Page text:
The chinese characters that make up Hong Kong mean fragrant harbor. Once this island in the south of China was an harbor that was used a lot for the commerce of incense, and that is what gave it its name. Centuries later, already under British rule, this territory was extended to the Kowloon peninsula, and incorporated some more small islands, creating the territory we know today as the great Asian metropolis.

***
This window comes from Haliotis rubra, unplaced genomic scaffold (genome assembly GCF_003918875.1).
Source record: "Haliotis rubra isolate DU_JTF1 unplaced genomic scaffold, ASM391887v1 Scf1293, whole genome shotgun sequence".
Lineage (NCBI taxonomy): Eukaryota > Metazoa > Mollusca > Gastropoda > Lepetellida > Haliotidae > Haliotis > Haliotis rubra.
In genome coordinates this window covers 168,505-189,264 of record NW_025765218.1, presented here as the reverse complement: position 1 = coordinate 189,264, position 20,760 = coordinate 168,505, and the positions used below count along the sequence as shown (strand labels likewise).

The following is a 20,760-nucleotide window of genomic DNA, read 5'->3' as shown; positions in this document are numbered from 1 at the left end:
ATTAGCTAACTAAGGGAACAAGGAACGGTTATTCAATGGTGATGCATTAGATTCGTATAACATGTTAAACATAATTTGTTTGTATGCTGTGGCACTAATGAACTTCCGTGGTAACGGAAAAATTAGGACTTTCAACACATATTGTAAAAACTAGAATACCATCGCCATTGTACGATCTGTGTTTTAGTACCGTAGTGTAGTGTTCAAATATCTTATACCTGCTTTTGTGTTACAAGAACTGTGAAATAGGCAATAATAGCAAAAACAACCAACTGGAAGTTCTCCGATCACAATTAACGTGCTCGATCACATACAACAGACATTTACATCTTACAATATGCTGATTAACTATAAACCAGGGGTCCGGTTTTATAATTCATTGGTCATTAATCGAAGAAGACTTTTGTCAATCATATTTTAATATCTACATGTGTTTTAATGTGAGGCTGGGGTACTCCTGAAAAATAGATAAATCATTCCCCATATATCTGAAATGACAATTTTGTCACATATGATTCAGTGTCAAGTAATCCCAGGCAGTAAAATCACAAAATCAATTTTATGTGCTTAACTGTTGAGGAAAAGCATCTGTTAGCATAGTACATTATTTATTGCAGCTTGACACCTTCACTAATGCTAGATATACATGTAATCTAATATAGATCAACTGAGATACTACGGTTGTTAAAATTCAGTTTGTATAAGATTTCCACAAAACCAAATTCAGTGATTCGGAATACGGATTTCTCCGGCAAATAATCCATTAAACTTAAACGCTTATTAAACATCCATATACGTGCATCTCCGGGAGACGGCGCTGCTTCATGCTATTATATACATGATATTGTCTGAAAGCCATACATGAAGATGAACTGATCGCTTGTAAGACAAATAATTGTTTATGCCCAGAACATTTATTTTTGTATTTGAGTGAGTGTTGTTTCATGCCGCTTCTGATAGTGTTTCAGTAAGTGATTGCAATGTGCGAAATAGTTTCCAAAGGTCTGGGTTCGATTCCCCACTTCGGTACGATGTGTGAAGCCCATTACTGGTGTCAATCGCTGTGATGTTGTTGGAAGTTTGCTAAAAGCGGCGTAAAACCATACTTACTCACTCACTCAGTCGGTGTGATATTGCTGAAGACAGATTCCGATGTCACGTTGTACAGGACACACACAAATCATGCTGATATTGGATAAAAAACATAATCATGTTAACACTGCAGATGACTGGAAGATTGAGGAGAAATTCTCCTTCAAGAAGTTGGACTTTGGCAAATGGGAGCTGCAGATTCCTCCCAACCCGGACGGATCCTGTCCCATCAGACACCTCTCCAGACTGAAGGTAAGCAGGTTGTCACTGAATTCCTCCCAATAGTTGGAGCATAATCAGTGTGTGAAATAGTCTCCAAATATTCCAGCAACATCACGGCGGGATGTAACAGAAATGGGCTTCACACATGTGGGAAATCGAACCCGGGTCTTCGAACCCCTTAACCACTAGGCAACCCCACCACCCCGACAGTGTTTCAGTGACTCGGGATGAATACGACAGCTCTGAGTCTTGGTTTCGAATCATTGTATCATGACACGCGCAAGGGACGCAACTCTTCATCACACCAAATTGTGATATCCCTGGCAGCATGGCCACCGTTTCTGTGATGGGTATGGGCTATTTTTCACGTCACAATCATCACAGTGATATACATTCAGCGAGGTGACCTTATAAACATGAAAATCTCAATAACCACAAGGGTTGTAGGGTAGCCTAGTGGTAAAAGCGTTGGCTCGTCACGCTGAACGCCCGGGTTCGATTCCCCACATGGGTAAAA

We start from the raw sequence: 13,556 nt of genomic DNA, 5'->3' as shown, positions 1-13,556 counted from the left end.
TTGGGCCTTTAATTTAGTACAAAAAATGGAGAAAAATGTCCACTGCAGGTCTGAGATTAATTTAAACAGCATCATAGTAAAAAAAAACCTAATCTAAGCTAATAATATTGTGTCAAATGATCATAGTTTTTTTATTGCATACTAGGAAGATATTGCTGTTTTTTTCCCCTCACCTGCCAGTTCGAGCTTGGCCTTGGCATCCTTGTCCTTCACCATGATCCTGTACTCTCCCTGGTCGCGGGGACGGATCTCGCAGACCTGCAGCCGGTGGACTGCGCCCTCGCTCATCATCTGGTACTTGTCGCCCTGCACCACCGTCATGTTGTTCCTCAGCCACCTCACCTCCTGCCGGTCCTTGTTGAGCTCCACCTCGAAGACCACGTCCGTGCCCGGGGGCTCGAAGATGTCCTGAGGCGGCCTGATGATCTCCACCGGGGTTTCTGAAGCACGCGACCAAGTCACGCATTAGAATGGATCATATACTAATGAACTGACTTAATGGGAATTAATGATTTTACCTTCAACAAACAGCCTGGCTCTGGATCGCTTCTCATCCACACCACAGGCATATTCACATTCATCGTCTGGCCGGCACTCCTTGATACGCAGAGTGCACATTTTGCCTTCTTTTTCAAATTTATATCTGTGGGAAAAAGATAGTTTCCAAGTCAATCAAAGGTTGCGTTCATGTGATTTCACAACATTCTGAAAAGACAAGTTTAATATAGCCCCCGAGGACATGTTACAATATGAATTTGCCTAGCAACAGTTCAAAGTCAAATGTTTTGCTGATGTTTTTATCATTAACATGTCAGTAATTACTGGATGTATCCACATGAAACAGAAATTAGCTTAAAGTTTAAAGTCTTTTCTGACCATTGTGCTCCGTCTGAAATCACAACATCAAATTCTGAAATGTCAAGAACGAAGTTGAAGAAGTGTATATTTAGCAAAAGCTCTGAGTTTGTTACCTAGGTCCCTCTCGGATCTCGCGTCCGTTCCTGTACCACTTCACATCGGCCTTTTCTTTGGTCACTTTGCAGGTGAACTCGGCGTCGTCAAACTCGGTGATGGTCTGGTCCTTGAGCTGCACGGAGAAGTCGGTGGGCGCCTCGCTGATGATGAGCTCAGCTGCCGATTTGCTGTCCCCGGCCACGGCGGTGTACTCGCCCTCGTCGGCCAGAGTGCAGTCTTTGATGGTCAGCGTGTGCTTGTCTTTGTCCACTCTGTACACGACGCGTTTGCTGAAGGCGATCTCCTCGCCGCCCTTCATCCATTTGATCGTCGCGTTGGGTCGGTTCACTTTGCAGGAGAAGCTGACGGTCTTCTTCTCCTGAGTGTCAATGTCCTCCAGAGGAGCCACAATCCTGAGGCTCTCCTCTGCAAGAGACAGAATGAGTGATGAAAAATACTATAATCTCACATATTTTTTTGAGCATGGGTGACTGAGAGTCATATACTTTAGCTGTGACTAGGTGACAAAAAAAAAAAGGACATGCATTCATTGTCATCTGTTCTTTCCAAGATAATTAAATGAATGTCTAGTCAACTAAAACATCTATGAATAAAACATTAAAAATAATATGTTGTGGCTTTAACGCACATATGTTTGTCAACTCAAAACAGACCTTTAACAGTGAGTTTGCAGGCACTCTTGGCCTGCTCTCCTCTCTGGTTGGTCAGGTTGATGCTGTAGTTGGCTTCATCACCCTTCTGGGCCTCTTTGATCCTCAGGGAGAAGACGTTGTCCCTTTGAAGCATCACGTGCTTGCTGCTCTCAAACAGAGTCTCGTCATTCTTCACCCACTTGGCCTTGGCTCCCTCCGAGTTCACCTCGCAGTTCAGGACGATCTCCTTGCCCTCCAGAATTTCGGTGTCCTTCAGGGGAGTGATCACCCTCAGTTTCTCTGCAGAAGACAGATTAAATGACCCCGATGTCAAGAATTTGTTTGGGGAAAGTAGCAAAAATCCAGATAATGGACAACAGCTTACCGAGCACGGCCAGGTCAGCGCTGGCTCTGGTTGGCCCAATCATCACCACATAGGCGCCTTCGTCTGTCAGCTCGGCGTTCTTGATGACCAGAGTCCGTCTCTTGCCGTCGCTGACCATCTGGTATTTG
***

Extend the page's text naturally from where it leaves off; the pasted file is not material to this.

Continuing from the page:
Nowadays, the aroma of incense is still felt on the temples like Man Mo or the Po Lin Monastery, but it’s no longer the main fragrance, giving place to others we can feel as we walk through the city. The light ocean breeze when we catch the Star Ferry to Kowloon, the smell of the fresh grass of Happy Valley racetrack, mingled with the cigarette smell when someone anxiously decides to place a bet in his horse, or the scent of the street food that opens our apetite, as we walk through the many open air markets like Temple Street or Chun Yeung, are just a few examples of the evolution that, throughout the centuries, has transformed this area, from a small port of commerce, to a vibrant territory, full of stories to tell.